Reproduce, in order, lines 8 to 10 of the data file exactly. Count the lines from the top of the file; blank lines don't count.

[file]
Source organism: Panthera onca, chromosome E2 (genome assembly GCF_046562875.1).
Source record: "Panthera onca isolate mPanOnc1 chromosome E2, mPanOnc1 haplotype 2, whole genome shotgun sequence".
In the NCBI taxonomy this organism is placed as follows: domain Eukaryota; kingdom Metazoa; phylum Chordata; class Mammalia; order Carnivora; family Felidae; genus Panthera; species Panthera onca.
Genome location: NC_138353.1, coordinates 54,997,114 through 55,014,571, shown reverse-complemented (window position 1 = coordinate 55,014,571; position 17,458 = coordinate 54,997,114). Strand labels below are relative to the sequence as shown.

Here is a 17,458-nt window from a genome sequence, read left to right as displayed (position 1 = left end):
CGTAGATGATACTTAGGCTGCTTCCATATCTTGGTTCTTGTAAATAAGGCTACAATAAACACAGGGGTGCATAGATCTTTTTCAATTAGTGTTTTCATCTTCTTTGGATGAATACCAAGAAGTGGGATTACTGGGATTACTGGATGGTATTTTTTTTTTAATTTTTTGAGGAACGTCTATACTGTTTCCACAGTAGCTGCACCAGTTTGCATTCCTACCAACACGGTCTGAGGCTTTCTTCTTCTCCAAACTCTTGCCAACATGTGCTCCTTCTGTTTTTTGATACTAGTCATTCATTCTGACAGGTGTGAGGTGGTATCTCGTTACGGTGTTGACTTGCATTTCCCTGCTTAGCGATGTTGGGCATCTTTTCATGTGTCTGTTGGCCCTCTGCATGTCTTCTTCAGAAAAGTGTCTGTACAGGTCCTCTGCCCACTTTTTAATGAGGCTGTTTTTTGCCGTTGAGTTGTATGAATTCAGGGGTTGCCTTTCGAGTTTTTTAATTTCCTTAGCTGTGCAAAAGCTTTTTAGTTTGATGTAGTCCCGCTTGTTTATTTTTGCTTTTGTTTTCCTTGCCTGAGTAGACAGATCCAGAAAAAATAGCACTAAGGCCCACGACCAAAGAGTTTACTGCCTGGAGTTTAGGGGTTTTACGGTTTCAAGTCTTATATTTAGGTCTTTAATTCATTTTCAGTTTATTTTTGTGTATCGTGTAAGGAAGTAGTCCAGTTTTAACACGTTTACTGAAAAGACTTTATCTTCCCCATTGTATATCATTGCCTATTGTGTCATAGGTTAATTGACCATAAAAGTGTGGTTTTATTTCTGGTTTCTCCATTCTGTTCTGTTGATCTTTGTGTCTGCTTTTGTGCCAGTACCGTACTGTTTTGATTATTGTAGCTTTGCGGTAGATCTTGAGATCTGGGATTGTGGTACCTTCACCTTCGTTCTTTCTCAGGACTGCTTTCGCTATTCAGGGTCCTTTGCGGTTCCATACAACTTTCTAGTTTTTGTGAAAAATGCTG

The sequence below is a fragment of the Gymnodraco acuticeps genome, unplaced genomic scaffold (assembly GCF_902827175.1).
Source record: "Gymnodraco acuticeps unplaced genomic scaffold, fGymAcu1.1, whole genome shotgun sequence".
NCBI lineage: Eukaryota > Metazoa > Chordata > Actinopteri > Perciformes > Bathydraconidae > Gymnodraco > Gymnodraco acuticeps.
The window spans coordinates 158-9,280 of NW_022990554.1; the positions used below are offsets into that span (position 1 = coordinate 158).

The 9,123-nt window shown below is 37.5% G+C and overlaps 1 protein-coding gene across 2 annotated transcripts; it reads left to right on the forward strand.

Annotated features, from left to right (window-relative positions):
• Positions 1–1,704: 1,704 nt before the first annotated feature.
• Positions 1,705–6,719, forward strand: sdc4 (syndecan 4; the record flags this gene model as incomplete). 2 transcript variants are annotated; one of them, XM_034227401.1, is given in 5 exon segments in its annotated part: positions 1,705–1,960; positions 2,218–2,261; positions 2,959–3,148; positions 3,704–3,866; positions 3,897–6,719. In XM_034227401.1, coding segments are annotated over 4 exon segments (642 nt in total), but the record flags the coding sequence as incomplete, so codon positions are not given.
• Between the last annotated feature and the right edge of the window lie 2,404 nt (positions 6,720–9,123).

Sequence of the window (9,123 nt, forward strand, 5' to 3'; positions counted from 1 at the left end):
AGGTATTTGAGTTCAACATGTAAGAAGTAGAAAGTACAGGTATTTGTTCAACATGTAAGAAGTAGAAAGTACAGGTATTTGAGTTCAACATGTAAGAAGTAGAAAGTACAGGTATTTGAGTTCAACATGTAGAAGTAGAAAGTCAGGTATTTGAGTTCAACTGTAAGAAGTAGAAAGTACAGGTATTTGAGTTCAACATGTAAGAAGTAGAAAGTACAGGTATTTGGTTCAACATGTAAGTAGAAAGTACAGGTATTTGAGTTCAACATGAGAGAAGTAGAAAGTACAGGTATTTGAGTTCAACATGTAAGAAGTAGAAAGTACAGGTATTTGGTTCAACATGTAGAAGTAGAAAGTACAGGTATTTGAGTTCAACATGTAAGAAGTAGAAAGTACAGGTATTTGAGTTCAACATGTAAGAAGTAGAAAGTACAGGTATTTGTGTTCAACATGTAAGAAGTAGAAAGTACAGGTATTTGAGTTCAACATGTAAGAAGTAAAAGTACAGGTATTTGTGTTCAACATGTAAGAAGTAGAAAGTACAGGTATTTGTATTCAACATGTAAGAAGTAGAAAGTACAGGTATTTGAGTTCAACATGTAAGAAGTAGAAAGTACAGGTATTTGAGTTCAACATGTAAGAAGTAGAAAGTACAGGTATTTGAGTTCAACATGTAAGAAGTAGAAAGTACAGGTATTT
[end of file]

Source record: "Gymnodraco acuticeps unplaced genomic scaffold, fGymAcu1.1, whole genome shotgun sequence".
NCBI lineage: Eukaryota > Metazoa > Chordata > Actinopteri > Perciformes > Bathydraconidae > Gymnodraco > Gymnodraco acuticeps.
The window spans coordinates 158-9,280 of NW_022990554.1; the positions used below are offsets into that span (position 1 = coordinate 158).